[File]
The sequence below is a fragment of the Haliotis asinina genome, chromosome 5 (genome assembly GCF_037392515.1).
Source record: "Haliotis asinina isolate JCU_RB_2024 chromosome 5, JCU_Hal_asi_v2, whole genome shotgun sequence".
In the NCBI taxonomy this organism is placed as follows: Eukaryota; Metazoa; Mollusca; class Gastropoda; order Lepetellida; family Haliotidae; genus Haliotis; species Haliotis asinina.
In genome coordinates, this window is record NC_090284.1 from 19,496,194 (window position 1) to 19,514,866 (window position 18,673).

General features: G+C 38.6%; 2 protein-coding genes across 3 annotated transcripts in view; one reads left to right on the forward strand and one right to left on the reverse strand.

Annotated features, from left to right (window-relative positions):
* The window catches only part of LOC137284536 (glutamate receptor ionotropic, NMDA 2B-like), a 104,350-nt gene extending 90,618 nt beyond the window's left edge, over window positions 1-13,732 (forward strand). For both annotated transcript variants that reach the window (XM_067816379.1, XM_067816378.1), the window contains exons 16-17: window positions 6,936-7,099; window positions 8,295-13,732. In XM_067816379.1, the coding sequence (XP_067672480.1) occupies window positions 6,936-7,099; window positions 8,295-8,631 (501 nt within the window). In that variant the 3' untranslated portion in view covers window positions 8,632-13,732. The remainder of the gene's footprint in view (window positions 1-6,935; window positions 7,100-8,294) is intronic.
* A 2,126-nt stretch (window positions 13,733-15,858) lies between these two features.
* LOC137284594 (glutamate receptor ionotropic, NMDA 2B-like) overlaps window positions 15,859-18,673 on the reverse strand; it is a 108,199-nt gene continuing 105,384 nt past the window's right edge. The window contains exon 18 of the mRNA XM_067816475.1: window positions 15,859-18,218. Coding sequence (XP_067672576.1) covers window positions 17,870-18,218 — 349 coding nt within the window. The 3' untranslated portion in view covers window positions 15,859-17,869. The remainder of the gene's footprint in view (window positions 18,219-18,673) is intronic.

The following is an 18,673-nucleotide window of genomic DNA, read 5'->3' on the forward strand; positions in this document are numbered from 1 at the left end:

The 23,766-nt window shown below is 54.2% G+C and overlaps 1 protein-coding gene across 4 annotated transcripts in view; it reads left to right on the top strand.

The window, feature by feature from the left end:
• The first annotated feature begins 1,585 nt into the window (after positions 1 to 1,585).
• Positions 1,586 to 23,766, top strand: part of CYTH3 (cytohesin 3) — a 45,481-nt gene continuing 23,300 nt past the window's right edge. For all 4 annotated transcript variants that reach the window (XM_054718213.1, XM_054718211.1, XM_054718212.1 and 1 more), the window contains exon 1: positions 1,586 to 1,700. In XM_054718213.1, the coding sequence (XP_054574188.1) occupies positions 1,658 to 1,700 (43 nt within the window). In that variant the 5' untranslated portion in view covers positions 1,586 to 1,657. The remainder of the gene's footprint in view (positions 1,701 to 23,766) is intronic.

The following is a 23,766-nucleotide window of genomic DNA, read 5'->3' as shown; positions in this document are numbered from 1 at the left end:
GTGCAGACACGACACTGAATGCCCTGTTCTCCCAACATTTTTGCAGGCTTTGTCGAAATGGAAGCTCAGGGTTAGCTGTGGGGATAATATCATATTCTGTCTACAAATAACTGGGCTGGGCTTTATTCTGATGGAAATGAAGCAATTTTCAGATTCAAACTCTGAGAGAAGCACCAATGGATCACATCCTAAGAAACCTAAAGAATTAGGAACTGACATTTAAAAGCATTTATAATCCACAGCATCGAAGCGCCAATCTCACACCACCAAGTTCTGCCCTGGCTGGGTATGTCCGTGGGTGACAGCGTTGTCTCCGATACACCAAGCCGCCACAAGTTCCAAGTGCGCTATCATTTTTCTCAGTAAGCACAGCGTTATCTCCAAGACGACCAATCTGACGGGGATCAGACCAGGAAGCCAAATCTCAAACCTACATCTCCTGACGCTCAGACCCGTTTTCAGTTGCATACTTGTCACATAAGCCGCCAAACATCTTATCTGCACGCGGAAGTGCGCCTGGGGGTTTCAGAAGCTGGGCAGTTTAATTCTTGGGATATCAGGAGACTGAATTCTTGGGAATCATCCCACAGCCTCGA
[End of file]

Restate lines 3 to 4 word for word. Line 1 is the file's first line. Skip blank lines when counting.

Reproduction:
In the NCBI taxonomy this organism is placed as follows: Eukaryota; Metazoa; Mollusca; class Gastropoda; order Lepetellida; family Haliotidae; genus Haliotis; species Haliotis asinina.
In genome coordinates, this window is record NC_090284.1 from 19,496,194 (window position 1) to 19,514,866 (window position 18,673).